A look at the latest ALS research and clinical care at The Neuro
Amyotrophic lateral sclerosis (ALS) is a terrible disease with no known cure. Research at The Montreal Neurological Institute and Hospital (The Neuro) is uncovering data that could help find effective treatments for ALS.
ALS researchers at The Neuro have been working on this difficult disease for some time. Dr. Guy Rouleau, The Neuro’s director, was on the team that identified the first ALS gene in the 1990s. His team is one of several laboratories at The Neuro whose studies are starting to uncover the secrets of ALS, which is not a homogeneous disease but a group of diseases with some common features. Meanwhile, the ALS Clinic at The Neuro provides its patients with the latest treatments and specialized care.
Several hundred Canadians will be diagnosed with ALS this year. In any year, about three thousand Canadians and their families deal with the difficult challenges posed by a disease that progressively causes patients to lose control of their muscles.
ALS remains a mystery to many Canadians, which is why The Neuro looks to inform the public during ALS Month in June and to appeal for people’s support for ALS research.
The ALS Clinic is recognized as a model of multidisciplinary clinical care for patients and their families. Directed by a neurologist, Dr. Angela Genge, the Clinic has developed a program that mobilizes the use of specific resources at critical times in the progression of the patient’s disease. By the strategic use of specialized equipment, home care and palliative care, the Clinic has markedly improved the quality of ALS patients’ lives.
Dr. Angela Genge, Clinic director, neurologist
Dr. Rami Massie, neurologist
Toni Vitale, clinical nurse specialist
Nathalie Magnan, respiratory therapist
Nazar Yuriv, spiritual care counselor
Kendra Berry, occupational therapist
Maura Fisher, physiotherapist
Kristina Salmon and Natalie Saunders, clinical research coordinators
Ritsa Argyriou, ALS Clinic coordinator
Mia Lanno, social worker
Nancy Anoja, genetic counselor
Tiziana Dirocco, speech therapist (on leave)
Carla Digironimo, speech therapist (temporary)
Dr. Gary Armstrong is studying the cellular defects that occur in the early progression of ALS. His laboratory uses disease models, cellular assays and drug screening to identify chemical compounds that might be used to correct cellular defects.
Dr. Heather Durham seeks to understand why motor neurons become vulnerable to ALS damage and to find ways to boost defence mechanisms so that these neurons remain connected and function longer.
Dr. Angela Genge, a neurologist, is director of The Neuro’s ALS Clinical Research Program, which handles about 300 patients annually. She is also director of The Neuro’s Clinical Research Unit, where trials of five ALS drugs are underway involving about 20 patients.
Dr. Heidi McBride looks at how mitochondria, which are cell organelles that break down sugar and fat to generate energy, are regulated in both healthy and diseased organisms. Dr. McBride seeks to demonstrate how mitochondrial dysfunction might contribute to ALS onset.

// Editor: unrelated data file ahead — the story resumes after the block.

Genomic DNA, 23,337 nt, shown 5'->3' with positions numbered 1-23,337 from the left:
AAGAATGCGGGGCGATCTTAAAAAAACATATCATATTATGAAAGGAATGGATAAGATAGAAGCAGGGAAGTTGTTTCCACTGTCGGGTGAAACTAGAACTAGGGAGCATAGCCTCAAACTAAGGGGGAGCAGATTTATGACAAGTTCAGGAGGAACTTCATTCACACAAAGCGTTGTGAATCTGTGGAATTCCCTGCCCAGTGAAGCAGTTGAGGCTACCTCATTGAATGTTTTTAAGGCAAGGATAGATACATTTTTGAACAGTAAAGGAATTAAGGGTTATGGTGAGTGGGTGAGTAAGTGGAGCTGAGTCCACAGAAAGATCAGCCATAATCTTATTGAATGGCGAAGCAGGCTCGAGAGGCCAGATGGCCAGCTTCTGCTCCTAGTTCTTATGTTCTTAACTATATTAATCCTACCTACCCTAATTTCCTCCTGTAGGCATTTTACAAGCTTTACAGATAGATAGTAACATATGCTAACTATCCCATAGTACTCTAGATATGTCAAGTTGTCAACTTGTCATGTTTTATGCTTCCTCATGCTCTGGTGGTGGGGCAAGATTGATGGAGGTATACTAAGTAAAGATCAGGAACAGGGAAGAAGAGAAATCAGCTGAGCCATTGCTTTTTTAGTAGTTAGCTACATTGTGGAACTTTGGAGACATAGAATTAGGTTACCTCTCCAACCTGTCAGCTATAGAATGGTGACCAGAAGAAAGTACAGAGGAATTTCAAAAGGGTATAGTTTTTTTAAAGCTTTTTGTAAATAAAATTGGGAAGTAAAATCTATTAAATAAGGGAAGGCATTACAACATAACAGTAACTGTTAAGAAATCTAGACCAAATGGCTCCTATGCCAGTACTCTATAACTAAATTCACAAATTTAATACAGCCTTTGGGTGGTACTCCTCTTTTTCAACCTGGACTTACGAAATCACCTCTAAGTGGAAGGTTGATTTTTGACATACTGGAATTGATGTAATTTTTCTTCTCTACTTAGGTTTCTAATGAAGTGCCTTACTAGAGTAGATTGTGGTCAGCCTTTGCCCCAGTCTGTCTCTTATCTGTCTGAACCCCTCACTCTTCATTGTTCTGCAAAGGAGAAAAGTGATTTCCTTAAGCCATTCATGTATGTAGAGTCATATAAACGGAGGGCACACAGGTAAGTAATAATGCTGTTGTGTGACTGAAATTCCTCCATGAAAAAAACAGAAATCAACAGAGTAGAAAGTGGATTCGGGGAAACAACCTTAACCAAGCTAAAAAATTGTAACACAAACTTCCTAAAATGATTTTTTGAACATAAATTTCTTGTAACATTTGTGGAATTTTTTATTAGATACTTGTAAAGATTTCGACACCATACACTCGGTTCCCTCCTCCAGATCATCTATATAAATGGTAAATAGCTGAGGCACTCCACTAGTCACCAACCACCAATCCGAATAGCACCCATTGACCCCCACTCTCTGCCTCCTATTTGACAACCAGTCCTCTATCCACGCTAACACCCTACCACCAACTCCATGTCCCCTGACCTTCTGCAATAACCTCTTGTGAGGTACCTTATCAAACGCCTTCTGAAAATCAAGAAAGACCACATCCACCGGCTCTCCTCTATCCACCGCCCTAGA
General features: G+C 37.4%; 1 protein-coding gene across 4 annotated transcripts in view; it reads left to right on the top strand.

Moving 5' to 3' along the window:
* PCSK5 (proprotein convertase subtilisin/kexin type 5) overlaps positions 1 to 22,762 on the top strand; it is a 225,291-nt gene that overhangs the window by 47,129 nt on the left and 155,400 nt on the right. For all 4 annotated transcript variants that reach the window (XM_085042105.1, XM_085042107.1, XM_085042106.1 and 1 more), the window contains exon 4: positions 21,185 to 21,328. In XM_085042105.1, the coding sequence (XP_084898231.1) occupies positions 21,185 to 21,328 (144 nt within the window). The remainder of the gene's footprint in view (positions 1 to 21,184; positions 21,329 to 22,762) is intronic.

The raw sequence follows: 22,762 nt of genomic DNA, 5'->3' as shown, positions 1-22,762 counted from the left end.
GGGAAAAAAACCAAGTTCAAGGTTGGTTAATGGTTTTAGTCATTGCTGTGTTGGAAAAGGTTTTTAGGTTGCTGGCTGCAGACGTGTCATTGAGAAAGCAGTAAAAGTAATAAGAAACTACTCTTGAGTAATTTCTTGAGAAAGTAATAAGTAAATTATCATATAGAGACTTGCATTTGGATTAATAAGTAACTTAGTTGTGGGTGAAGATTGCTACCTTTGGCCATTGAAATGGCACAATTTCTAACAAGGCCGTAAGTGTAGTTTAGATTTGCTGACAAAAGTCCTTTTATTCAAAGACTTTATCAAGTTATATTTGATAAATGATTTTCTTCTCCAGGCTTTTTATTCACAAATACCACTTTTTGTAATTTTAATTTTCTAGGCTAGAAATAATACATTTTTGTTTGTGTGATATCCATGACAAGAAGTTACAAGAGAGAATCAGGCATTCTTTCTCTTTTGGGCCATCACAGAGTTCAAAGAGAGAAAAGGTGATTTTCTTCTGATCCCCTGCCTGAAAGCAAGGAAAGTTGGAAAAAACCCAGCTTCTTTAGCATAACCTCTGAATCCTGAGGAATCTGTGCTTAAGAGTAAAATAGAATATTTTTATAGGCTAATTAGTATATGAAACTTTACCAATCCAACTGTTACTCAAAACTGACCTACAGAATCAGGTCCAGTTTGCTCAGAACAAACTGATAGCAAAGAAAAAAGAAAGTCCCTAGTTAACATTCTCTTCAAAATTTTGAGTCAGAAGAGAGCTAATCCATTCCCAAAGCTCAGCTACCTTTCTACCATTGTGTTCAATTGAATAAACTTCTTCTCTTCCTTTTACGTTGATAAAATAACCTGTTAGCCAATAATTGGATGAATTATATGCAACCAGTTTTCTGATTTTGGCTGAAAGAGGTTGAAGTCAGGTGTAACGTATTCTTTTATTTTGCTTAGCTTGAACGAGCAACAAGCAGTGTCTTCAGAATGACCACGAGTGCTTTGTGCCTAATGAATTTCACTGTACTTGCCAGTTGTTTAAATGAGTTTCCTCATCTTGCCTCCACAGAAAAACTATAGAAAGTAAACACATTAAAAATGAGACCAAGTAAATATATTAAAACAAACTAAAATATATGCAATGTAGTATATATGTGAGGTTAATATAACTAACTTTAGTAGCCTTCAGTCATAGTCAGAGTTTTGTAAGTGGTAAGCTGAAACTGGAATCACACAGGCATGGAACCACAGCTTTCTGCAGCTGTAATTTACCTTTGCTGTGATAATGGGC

Dr. Rami Massie, a neurologist, provides clinical care to patients from the moment of diagnosis to end of life. His research focuses mainly on ALS clinical trials.
Dr. Peter McPherson conducts research into the function of nerve cell proteins. Certain proteins appear to contribute to neurodegenerative and motor neuron diseases, and Dr. McPherson has demonstrated how one protein, Scyl1, can undergo mutations that lead to motor neuron degeneration similar to ALS in humans.
Dr. Guy Rouleau, director of The Neuro, contributed to the research that uncovered the first ALS gene. His team later helped to identify other ALS genes, notably TARDBP. Mutations in known and unknown genes, as well as unknown environmental factors, all predispose people to ALS. His team pursues a unique genetic study that is testing the contribution of somatic mutations across known ALS genes.
Dr. Eric Shoubridge uses his expertise in mitochondrial biology to study the first identified gene in ALS encoding a mitochondrial protein, CHCHD10.
Dr. Stefano Stifani looks at how vital motor circuits, such as those that control breathing, are assembled during development. The data that his laboratory uncovers can be used to generate motor neurons from ALS patients’ cells or from healthy individuals for comparison.
Dr. Hiroshi Tsuda examines genetic pathways and molecular mechanisms that underlie ALS. His research aims to develop therapeutics that could delay the onset and progression of ALS.
The Montreal Neurological Institute and Hospital – The Neuro – is a world-leading destination for brain research and advanced patient care. Since its founding in 1934 by renowned neurosurgeon Dr. Wilder Penfield, The Neuro has grown to be the largest specialized neuroscience research and clinical centre in Canada, and one of the largest in the world. The seamless integration of research, patient care, and training of the world’s top minds makes The Neuro uniquely positioned to have a significant impact on the understanding and treatment of nervous system disorders. In 2016, The Neuro became the first institute in the world to fully embrace the Open Science philosophy, creating the Tanenbaum Open Science Institute. The Montreal Neurological Institute is a McGill University research and teaching institute. The Montreal Neurological Hospital is part of the Neuroscience Mission of the McGill University Health Centre.
June 14, 2018